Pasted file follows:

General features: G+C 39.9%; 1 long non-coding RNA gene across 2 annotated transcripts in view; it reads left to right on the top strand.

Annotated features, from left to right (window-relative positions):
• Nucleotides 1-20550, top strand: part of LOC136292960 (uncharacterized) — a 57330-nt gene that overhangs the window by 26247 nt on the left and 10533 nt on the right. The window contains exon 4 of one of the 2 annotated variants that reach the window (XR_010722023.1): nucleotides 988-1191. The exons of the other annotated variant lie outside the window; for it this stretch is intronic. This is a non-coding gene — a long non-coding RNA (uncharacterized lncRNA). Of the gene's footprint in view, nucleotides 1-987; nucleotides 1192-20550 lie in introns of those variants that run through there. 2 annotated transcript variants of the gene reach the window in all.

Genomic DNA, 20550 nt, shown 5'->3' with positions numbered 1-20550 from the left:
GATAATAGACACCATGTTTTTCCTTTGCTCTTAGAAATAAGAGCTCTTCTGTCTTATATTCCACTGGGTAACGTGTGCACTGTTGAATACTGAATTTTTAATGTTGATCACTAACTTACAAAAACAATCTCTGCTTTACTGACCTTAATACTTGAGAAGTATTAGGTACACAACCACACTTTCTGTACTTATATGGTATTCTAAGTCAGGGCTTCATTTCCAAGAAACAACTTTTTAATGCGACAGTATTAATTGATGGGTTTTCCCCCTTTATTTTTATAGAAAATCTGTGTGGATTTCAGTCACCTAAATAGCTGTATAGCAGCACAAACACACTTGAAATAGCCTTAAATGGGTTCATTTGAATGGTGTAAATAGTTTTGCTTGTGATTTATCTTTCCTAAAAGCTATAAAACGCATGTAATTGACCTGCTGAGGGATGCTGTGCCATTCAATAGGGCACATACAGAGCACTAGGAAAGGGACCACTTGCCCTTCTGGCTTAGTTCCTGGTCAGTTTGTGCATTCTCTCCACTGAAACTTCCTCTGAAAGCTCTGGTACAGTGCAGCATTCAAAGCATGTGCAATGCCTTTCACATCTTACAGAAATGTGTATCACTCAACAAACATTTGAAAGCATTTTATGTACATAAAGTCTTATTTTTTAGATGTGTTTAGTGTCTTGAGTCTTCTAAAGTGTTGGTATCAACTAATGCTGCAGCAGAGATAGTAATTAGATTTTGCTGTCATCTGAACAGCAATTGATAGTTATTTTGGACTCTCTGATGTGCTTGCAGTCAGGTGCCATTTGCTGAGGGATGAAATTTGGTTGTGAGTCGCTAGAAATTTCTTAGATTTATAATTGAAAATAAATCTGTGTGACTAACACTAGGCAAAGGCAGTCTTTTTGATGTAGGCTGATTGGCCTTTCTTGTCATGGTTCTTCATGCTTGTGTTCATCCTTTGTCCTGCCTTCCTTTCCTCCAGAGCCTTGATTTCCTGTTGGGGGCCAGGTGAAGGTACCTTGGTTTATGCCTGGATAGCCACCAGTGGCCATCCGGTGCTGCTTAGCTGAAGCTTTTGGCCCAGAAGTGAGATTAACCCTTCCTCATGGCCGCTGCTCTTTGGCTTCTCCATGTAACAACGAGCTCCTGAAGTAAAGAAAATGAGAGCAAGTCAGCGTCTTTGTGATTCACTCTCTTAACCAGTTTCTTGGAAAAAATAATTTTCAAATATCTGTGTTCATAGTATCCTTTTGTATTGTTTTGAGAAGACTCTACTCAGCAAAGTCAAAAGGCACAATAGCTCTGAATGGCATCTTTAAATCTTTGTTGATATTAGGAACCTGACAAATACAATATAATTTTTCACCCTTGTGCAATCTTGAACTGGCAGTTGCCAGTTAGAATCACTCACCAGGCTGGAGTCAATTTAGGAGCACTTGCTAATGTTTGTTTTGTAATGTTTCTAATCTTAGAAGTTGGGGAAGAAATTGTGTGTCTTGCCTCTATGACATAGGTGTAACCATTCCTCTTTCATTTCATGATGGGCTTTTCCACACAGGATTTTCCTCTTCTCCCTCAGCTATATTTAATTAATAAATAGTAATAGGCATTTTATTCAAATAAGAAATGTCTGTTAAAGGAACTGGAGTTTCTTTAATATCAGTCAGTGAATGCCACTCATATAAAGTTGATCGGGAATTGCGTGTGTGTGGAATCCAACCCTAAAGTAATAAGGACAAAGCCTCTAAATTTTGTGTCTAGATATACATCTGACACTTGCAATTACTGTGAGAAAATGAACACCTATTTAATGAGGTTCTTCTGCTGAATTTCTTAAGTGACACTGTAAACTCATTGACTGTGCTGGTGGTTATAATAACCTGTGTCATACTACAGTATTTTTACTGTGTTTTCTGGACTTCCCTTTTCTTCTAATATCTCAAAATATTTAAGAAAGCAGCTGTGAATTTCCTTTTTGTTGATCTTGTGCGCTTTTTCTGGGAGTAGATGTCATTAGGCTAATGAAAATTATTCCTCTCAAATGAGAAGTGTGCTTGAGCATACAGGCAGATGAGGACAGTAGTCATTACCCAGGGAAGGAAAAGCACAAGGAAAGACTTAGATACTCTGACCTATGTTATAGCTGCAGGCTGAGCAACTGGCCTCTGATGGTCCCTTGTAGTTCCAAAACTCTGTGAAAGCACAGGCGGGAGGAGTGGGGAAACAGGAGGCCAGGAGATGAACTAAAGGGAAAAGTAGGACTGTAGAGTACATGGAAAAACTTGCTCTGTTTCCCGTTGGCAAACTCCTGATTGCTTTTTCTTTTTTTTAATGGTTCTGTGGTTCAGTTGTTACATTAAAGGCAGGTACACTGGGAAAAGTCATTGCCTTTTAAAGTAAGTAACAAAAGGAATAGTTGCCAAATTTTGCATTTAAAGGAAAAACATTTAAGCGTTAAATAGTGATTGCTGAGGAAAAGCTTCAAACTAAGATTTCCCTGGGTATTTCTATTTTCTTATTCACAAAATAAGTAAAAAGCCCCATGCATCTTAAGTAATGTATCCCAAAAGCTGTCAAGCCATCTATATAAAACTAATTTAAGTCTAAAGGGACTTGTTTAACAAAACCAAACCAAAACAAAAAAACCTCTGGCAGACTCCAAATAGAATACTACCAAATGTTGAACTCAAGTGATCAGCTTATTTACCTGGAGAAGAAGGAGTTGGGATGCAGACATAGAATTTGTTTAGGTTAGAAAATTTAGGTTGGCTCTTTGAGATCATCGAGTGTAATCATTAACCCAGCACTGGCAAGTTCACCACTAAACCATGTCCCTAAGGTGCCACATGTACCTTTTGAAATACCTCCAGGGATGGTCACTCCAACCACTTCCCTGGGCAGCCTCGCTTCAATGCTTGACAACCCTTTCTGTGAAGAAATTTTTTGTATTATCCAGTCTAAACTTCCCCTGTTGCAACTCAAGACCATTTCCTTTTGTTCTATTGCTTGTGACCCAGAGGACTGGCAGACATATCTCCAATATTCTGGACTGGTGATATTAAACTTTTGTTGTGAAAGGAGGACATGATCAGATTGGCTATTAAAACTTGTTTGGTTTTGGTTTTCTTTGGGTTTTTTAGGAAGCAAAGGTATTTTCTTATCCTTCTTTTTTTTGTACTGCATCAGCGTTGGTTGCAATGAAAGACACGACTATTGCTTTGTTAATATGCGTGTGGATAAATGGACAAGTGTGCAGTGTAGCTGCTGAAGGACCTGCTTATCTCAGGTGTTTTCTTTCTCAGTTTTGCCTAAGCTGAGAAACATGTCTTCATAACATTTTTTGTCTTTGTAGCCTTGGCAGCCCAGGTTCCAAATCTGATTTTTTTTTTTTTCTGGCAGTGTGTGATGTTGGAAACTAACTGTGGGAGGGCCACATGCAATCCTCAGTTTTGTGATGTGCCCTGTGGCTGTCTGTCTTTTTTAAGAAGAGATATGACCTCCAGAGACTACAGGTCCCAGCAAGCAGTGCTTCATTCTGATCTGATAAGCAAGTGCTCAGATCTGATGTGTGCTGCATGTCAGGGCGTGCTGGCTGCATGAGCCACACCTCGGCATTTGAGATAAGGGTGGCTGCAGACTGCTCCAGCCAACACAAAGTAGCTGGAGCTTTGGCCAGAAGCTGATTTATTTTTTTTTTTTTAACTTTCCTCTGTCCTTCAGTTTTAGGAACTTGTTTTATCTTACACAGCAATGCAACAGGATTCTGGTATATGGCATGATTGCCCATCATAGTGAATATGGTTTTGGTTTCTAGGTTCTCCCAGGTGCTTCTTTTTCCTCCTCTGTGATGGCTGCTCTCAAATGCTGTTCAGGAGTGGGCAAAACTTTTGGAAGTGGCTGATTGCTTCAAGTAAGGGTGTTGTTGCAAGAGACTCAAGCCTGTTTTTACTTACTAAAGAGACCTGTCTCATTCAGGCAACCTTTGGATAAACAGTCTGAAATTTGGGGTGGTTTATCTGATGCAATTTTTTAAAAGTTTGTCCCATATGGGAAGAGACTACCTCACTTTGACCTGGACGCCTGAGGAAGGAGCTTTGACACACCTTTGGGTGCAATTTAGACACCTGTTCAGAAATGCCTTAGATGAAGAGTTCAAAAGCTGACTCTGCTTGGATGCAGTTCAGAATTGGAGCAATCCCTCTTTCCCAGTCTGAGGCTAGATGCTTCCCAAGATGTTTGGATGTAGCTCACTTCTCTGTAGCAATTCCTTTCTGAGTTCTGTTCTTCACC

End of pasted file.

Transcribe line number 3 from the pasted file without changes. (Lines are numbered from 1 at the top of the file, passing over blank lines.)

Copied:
• Nucleotides 1-20550, top strand: part of LOC136292960 (uncharacterized) — a 57330-nt gene that overhangs the window by 26247 nt on the left and 10533 nt on the right. The window contains exon 4 of one of the 2 annotated variants that reach the window (XR_010722023.1): nucleotides 988-1191. The exons of the other annotated variant lie outside the window; for it this stretch is intronic. This is a non-coding gene — a long non-coding RNA (uncharacterized lncRNA). Of the gene's footprint in view, nucleotides 1-987; nucleotides 1192-20550 lie in introns of those variants that run through there. 2 annotated transcript variants of the gene reach the window in all.